These are likely going to be smaller sized, as I talked about above, and so you may not have to prepare them the same as their larger versions, which require scooping out the fuzzy inner 'choke' (among other things). If they're big enough and you want to prepare them more traditionally, read my preparation tips from 2006, and favorite way to serve them, from 2004.
If they are indeed the smaller ones (egg-sized), you can prep then steam or boil them whole and, more importantly, eat them whole! (They also take less time to cook.) Preparation generally involves peeling off outer leaves until you reach the paler green inner core. Then with a sharp knife, trim off the top half-inch or so (to take away those spiny leaf-tips!) and the bottom of the stem. At this point, drop them into a bowl of acidulated water (water with lemon juice or a little vinegar in it) to keep them from browning while you prepare the rest. Best way to cook them at this point is to steam them (which helps preserve their nutrient content); they're done when a toothpick or sharp knife tip easily pierces the base. Don't overcook them though; you don't want mush!
Here are options for steaming or roasting baby artichokes (gleaned from various sources on the internet):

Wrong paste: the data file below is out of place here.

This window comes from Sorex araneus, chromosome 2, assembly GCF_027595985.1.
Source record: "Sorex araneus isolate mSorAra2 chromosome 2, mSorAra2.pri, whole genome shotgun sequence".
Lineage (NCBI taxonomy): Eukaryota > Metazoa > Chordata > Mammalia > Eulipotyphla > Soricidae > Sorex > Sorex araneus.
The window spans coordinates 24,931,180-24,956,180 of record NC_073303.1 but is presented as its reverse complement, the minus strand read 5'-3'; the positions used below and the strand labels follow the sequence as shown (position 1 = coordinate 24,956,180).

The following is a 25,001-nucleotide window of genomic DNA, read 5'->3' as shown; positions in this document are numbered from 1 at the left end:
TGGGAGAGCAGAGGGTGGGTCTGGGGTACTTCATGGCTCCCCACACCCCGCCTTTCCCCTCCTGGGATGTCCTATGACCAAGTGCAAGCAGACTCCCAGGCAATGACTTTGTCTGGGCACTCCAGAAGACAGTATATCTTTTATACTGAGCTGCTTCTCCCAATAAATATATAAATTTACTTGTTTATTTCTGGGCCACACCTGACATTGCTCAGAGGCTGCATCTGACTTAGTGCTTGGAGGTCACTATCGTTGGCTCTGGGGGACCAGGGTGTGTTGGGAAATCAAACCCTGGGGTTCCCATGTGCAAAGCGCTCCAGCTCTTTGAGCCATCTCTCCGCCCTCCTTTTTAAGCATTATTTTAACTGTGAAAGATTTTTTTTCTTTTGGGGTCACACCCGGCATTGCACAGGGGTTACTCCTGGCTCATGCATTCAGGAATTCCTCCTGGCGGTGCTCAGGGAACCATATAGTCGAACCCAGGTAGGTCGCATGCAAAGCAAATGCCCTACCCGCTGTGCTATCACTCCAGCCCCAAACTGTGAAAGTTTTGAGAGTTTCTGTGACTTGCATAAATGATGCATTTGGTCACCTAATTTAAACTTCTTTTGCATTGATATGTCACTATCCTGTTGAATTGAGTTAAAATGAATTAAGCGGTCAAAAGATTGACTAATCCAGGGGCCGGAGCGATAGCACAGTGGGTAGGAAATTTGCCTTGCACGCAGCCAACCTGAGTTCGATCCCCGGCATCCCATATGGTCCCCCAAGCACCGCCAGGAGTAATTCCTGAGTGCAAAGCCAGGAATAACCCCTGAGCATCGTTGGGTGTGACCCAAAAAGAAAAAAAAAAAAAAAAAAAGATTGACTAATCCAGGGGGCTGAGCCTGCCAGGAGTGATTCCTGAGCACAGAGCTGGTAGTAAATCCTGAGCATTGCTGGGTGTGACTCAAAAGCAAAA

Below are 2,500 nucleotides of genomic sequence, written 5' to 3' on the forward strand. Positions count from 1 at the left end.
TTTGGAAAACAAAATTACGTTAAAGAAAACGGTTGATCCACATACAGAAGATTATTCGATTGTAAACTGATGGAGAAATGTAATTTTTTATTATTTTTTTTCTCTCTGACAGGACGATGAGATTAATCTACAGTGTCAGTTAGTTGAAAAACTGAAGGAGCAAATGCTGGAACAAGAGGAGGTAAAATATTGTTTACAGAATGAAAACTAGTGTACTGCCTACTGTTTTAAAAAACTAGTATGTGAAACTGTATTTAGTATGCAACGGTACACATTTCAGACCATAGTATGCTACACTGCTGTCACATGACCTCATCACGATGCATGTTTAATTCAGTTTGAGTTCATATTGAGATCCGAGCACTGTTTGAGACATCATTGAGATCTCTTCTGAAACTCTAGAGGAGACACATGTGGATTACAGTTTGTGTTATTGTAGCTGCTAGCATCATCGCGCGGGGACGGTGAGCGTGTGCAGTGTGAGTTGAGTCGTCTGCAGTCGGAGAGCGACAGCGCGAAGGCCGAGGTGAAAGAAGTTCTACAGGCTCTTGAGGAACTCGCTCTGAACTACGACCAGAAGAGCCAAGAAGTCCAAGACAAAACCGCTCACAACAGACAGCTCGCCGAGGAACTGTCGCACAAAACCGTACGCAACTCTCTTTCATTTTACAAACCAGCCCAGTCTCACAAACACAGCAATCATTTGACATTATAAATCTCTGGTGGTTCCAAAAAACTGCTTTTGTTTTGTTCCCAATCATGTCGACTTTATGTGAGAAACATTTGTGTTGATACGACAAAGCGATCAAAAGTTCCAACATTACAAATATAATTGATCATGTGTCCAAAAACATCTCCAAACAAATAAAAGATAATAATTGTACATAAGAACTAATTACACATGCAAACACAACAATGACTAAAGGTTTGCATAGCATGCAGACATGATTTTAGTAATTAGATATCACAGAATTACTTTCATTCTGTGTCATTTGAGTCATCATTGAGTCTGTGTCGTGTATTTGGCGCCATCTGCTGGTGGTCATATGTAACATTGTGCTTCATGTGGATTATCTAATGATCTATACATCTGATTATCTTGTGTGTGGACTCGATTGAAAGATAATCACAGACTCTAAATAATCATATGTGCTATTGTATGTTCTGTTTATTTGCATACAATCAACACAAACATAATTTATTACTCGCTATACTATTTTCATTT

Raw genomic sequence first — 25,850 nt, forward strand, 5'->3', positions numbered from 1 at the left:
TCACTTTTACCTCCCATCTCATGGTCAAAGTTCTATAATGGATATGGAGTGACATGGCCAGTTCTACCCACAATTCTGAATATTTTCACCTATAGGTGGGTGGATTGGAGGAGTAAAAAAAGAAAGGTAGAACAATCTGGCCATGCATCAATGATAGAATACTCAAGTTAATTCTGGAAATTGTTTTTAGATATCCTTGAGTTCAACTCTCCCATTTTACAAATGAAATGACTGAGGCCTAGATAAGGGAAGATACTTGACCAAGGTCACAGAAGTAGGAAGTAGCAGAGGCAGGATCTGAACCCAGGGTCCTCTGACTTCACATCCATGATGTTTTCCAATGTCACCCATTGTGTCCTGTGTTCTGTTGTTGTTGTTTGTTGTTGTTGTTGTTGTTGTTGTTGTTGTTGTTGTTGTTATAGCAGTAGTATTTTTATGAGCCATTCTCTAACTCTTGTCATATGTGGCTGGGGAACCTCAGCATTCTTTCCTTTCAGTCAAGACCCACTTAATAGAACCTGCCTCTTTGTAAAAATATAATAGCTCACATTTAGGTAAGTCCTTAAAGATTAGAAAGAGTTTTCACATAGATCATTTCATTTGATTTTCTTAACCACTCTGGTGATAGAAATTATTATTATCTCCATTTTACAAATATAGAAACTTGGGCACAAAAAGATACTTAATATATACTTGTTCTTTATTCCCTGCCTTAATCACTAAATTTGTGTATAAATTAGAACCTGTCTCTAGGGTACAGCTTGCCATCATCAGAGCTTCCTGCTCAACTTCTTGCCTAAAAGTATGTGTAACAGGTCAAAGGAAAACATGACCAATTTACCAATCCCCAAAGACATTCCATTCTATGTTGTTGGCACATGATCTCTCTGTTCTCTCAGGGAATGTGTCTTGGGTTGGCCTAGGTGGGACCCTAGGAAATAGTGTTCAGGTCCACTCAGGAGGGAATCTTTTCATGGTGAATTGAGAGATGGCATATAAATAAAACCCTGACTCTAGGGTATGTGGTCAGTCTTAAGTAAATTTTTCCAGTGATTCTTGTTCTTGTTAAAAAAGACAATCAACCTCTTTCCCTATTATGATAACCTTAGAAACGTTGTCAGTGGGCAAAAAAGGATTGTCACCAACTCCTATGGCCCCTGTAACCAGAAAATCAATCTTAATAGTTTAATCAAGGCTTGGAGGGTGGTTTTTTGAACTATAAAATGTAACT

Steamed Baby Artichokes
Aarrange prepared artichokes in a steamer insert or basket in a pot deep enough to keep them above water (if any are a little bigger than the others, you can cut them in half). Cover tightly and steam over rapid boiling water (making sure to maintain the water level), until tender. Depending on size and quantity of artichokes you are cooking, steaming time can range from 15 to 20 minutes. Lift out carefully and drain.
Roasted Baby Artichokes
Once prepped, cut the larger artichokes in half, but if they are really small leave them whole. Place the artichokes in a pot of water to cover. Simmer artichokes for about seven or eight minutes or until tender, then drain them well. [Or, steam them as described above.] When cooled slightly toss them in olive oil and bake in a foil lined glass or metal baking dish, in a single layer, in a 400 degree oven for seven or eight minutes. Sprinkle with salt and pepper to taste. Serve warm.
You could also do many things with your steamed or roasted artichokes, sort of like you might with artichoke hearts, such as quarter them and toss into a pasta dish, put them on top of your own homemade pizza, or ?? Remember, cold, left-over cooked chokes are good too, with a little mayo infused with lemon juice... mmmmmmm.
Speaking of contributed recipes and photos, here are both from new member Cheryl Toth, who says she made this on the advice of a chef-friend, and used 3 items from last week (beets, carrots, sprouts). She says the infused balsamic was local too (from Campbell), but if you don't happen to have it, a regular balsamic will do just fine. And although we're not getting sprouts this week, as you can see by the photo, the color with the added green is marvelous... so if it were me, rather than skip the recipe 'cuz I didn't have sprouts, I'd just pick a compelling green substitute from what's in the box... like... arugula! Or, those lovely baby tatsoi leaves!!